This Week In Weed – 19 May


Chile: 80,000 march against prohibition

80,000 people participated in the 15th annual Cultivate Your Rights march against prohibition in Chile on Saturday.

One of the main demands was the immediate approval of the Safe Growing Law, which would prevent the seizure of cannabis plants from patients who have a medical prescription.

The bill recognises medical prescriptions as sufficient authorization to prevent the seizure of the plants, without limiting the investigative authority of the Public Prosecutor’s Office.

Nicolas Espinoza, the president of activist group Movimental, said: “We are in dark times and it is time to unite and strengthen.”

Cannabis evolved 28 million years ago on the Tibetan Plateau

A scientific analysis of ancient pollen has suggested that cannabis first evolved around 28 million years ago three kilometres above sea level on the Tibetan Plateau.

John McPartland and his colleagues at the University of Vermont found that the earliest occurrence of cannabis pollen in the geological and archaeological record is in northern China and southern Russia. They concluded that cannabis probably emerged on the Tibetan Plateau in the vicinity of Qinghai Lake, which is about 3200 metres above sea level.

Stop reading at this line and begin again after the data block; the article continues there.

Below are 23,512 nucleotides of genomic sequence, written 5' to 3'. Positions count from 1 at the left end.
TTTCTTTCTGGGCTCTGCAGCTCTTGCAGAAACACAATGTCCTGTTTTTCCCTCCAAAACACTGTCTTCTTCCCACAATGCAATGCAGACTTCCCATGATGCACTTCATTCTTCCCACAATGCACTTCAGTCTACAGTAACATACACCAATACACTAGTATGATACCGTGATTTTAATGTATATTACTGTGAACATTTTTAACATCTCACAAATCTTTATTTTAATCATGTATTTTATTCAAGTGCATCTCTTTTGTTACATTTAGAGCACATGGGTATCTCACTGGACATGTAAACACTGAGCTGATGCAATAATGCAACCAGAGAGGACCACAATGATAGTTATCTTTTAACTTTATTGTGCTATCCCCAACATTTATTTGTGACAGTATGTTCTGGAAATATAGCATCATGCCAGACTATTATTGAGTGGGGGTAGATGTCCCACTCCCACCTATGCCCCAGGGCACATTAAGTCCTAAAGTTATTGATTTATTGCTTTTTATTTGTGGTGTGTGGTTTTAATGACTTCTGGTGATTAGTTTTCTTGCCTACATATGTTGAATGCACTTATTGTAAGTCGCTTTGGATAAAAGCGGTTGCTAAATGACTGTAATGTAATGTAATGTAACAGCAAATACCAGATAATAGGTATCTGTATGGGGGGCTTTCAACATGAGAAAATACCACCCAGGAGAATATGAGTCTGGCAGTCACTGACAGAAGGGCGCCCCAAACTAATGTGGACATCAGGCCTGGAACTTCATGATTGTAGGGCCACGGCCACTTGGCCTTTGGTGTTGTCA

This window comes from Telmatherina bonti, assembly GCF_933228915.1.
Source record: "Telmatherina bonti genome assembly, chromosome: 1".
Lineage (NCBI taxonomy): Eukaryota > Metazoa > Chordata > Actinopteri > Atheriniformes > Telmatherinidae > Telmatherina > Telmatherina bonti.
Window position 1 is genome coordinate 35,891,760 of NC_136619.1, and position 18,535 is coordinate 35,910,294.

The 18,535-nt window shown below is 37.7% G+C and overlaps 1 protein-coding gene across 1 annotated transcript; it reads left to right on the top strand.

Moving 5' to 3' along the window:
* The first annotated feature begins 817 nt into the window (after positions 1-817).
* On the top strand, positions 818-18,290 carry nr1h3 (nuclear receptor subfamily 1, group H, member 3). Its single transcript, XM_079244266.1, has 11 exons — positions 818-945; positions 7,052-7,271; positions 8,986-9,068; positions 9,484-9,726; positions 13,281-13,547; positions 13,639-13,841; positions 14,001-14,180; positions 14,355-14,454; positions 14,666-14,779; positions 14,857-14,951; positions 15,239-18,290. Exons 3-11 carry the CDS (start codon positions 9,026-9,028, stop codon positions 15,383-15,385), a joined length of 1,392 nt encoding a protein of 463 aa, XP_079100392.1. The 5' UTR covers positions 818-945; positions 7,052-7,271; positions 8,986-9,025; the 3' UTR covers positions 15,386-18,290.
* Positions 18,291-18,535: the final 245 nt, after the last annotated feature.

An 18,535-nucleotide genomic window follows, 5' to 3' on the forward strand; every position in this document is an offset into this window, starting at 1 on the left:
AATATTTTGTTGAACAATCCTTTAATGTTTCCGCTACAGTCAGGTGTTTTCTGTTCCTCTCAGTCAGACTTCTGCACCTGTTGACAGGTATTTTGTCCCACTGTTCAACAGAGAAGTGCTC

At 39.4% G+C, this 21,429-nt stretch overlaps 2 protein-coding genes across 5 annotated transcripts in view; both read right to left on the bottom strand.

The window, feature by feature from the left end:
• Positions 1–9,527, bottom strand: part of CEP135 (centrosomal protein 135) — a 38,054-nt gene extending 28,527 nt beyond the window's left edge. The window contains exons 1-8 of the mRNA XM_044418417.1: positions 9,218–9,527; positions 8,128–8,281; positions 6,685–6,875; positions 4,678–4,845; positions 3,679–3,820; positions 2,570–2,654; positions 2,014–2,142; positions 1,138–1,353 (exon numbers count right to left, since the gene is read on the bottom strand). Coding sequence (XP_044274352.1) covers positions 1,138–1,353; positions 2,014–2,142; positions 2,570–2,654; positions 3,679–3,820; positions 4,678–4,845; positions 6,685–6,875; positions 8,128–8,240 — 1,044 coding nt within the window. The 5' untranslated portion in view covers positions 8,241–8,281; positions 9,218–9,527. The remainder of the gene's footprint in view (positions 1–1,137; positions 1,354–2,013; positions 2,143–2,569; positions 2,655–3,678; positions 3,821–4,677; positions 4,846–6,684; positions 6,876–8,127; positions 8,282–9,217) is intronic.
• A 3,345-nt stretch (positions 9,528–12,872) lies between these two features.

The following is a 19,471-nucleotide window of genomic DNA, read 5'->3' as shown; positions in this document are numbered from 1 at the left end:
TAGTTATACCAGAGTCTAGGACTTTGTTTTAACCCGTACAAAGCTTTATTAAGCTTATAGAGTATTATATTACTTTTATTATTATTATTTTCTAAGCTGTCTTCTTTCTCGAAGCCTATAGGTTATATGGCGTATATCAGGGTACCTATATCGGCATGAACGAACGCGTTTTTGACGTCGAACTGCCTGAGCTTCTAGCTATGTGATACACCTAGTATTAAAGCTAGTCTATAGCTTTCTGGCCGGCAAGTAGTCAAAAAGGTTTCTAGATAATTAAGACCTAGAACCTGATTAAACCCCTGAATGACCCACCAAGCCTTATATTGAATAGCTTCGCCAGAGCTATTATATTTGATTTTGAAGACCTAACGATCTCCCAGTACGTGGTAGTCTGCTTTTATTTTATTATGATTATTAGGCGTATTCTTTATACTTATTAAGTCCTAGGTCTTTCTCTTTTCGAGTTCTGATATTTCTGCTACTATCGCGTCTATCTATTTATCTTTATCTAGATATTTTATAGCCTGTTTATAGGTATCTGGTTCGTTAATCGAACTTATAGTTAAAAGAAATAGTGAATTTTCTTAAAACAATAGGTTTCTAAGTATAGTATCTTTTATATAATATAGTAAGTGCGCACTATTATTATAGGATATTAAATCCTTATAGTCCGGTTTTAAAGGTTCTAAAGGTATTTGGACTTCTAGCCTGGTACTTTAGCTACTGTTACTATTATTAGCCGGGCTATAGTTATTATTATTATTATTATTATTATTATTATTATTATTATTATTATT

Because Cannabis thrives in arid, steppe-like environments, it is thought that the formation of the Tibetan Plateau, which helped promote the spread of those conditions in Asia, helped drive the evolution of the plant.

Coca-Cola heir arrested after 5,000 cannabis plants allegedly found on private jet

Alkiviades David – known as Alki David – the billionaire heir to the Coca-Cola fortune, was arrested on the Caribbean Island of St Kitts after more than £900,000 worth of cannabis was allegedly found on board his private jet.

Customs officials at the Robert L Bradshaw International Airport allegedly uncovered around 5,000 cannabis plants, as well as seeds and CBD oil products.

David claimed the plants were “all hemp” and were part of a new venture to “develop a legal cannabis business” in eastern Caribbean nations. But he was charged with intent to supply, possession of controlled drugs and importation of a controlled drug into the federation.

David, who lives on the Isle of Man, is heir to the Leventis-David Group which holds the majority share in the Coca-Cola Helenic bottling plants. He and the Leventis family combined are worth £2.6 billion, according to The Sunday Times Rich List 2019.

Mr Nice ‘lifestyle shop’ opens in Soho

Mr Nice, the brand which borrows its name from Britain’s most famous drug smuggler, Howard Marks, has opened a “cannabis lifestyle shop” in Soho, the first of 10 it plans to launch across the UK. It sells “everything from upmarket bath bombs and face creams to hoodies inspired by Britain’s best-known drug smuggler”.

Mr Nice, owned by Equinox International, is said to have the blessing of Marks’s daughter, Amber Marks.